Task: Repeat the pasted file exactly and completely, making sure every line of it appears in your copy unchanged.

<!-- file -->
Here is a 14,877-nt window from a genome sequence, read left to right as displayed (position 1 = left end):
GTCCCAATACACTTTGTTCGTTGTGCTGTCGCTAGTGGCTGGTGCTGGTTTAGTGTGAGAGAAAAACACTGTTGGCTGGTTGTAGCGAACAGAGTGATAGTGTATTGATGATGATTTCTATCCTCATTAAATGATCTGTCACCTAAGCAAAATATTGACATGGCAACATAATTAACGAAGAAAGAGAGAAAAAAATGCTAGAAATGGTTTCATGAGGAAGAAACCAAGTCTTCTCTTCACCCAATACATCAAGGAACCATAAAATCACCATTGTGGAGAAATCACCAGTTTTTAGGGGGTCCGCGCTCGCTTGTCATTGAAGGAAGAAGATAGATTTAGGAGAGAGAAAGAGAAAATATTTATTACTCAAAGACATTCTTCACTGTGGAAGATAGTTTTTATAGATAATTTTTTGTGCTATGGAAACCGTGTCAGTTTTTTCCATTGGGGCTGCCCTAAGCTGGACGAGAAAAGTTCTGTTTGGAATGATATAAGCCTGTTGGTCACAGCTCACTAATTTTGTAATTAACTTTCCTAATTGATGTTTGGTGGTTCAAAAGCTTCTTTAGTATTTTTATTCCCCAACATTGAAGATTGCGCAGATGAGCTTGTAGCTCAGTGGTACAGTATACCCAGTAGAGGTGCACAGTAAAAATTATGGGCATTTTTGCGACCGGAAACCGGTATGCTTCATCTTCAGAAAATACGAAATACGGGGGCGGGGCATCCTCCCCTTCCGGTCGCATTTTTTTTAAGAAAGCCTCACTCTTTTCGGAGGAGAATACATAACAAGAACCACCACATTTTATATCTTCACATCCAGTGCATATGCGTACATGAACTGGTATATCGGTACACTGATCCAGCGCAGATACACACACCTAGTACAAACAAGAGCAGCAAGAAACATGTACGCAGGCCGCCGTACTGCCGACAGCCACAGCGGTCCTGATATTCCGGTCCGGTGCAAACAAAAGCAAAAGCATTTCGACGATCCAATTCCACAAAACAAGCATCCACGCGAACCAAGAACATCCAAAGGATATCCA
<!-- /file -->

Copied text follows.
Here is a 14,877-nt window from a genome sequence, read left to right as displayed (position 1 = left end):
GTCCCAATACACTTTGTTCGTTGTGCTGTCGCTAGTGGCTGGTGCTGGTTTAGTGTGAGAGAAAAACACTGTTGGCTGGTTGTAGCGAACAGAGTGATAGTGTATTGATGATGATTTCTATCCTCATTAAATGATCTGTCACCTAAGCAAAATATTGACATGGCAACATAATTAACGAAGAAAGAGAGAAAAAAATGCTAGAAATGGTTTCATGAGGAAGAAACCAAGTCTTCTCTTCACCCAATACATCAAGGAACCATAAAATCACCATTGTGGAGAAATCACCAGTTTTTAGGGGGTCCGCGCTCGCTTGTCATTGAAGGAAGAAGATAGATTTAGGAGAGAGAAAGAGAAAATATTTATTACTCAAAGACATTCTTCACTGTGGAAGATAGTTTTTATAGATAATTTTTTGTGCTATGGAAACCGTGTCAGTTTTTTCCATTGGGGCTGCCCTAAGCTGGACGAGAAAAGTTCTGTTTGGAATGATATAAGCCTGTTGGTCACAGCTCACTAATTTTGTAATTAACTTTCCTAATTGATGTTTGGTGGTTCAAAAGCTTCTTTAGTATTTTTATTCCCCAACATTGAAGATTGCGCAGATGAGCTTGTAGCTCAGTGGTACAGTATACCCAGTAGAGGTGCACAGTAAAAATTATGGGCATTTTTGCGACCGGAAACCGGTATGCTTCATCTTCAGAAAATACGAAATACGGGGGCGGGGCATCCTCCCCTTCCGGTCGCATTTTTTTTAAGAAAGCCTCACTCTTTTCGGAGGAGAATACATAACAAGAACCACCACATTTTATATCTTCACATCCAGTGCATATGCGTACATGAACTGGTATATCGGTACACTGATCCAGCGCAGATACACACACCTAGTACAAACAAGAGCAGCAAGAAACATGTACGCAGGCCGCCGTACTGCCGACAGCCACAGCGGTCCTGATATTCCGGTCCGGTGCAAACAAAAGCAAAAGCATTTCGACGATCCAATTCCACAAAACAAGCATCCACGCGAACCAAGAACATCCAAAGGATATCCA